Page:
Sessions says parents will likely be separated from children after crossing the border illegally
U.S. Attorney General Jeff Sessions/Shutterstock.com.
Attorney General Jeff Sessions announced Monday that he is implementing a zero-tolerance policy for illegal crossings at the Southwest border and aims to prosecute “as many of those cases as humanly possible until we get to 100 percent.”
Sessions said parents will be separated from their children if they bring them along when crossing the border, the Washington Post reports.
“If you’re smuggling a child, then we’re going to prosecute you, and that child will be separated from you, probably, as required by law,” he said. His prepared remarks did not include the word “probably.”
Sessions announced his plans in a speech in Scottsdale, Arizona, and in remarks to reporters in San Diego. Other publications with coverage include the Los Angeles Times, the Wall Street Journal and the New York Times.
The government is not allowed to jail immigrant children as a result of a federal court settlement. If their parents are held in jail, the children will have to be taken elsewhere, the Journal explains.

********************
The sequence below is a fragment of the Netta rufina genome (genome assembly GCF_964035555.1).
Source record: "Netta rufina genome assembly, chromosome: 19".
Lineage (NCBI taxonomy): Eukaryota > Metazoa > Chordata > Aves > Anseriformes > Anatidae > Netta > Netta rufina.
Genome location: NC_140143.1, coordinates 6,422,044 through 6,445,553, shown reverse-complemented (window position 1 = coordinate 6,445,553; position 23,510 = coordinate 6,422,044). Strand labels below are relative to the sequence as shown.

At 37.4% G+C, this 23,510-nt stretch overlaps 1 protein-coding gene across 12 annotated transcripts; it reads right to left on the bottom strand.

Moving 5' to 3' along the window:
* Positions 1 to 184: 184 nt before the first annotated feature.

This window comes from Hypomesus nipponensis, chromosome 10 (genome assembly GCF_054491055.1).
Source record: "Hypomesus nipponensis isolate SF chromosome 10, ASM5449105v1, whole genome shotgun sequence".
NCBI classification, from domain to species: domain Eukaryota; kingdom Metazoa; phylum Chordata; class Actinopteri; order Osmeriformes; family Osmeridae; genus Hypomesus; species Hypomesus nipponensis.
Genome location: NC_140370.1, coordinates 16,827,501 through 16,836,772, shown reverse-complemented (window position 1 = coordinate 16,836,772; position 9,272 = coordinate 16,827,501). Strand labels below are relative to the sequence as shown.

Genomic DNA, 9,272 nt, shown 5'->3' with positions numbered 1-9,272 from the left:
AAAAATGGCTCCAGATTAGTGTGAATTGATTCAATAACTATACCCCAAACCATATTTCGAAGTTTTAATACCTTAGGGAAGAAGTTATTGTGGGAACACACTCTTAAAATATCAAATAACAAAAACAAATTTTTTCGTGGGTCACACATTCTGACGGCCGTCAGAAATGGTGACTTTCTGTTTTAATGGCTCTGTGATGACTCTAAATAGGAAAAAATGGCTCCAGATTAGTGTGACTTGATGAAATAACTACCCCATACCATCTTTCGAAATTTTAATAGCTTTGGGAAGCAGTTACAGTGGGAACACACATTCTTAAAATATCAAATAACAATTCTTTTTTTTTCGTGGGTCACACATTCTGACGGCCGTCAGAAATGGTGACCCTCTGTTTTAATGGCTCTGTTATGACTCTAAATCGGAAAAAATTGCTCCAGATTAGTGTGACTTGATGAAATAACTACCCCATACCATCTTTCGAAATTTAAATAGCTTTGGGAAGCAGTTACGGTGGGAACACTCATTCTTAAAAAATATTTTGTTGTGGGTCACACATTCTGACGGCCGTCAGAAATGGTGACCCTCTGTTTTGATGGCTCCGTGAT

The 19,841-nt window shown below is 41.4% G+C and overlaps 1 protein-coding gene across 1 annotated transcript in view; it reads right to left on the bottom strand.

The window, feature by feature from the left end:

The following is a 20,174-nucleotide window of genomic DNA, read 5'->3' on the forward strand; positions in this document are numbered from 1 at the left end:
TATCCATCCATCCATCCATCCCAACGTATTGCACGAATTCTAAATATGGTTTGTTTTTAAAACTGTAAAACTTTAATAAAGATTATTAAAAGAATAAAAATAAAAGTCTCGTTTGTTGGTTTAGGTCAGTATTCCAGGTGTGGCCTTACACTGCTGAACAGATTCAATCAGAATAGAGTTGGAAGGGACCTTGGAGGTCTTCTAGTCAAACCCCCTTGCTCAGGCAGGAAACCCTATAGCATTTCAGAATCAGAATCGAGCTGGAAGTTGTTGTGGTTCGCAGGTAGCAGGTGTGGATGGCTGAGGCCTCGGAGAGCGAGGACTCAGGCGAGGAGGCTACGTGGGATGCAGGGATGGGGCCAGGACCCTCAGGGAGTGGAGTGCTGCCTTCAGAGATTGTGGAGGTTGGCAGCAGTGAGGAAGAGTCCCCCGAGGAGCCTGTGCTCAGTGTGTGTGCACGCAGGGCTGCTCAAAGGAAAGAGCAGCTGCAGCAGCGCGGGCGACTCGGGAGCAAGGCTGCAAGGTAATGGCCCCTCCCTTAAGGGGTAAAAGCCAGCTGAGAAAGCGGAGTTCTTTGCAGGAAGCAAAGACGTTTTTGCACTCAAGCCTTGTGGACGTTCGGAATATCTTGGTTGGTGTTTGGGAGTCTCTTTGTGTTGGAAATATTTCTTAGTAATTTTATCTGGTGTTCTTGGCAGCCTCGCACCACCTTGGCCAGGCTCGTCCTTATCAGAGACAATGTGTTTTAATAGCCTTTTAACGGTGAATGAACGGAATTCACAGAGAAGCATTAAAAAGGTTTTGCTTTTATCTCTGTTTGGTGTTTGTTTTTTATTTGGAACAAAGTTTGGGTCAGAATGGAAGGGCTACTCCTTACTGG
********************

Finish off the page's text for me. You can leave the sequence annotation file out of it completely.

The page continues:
Sessions said people illegally crossing the border may be fleeing danger or despair, but, “We cannot take everyone on this planet who is in a difficult situation.”
Previously, people caught at the border were often bused back without being charged, according to the Los Angeles Times. Border agents had also tried to keep parents and children at the same detention site.
Crossing the border illegally is a misdemeanor punishable by up to six months in prison for a first-time offender. Repeat violations are a felony carrying a sentence of up to two years in prison.
A heckler with a megaphone in San Diego interrupted Sessions. “Why are you doing this? Do you have a heart? Do you have a soul?” he asked.
Sessions said that if people like the heckler “don’t like what we do, call your congressman to change the law.”
Sessions announced a zero-tolerance policy on April 6. On May 2, he said 18 supervisory immigration judges would be used to hear immigration cases near the border, and 35 new assistant U.S. attorneys would be sent to Southwest border states to handle prosecutions of improper entry, illegal re-entry, and alien smuggling.
The supervisory immigration judges will be able to devote full-time to moving cases, resulting in an increase of about 50 percent in the number of immigration judges handling asylum claims, he said.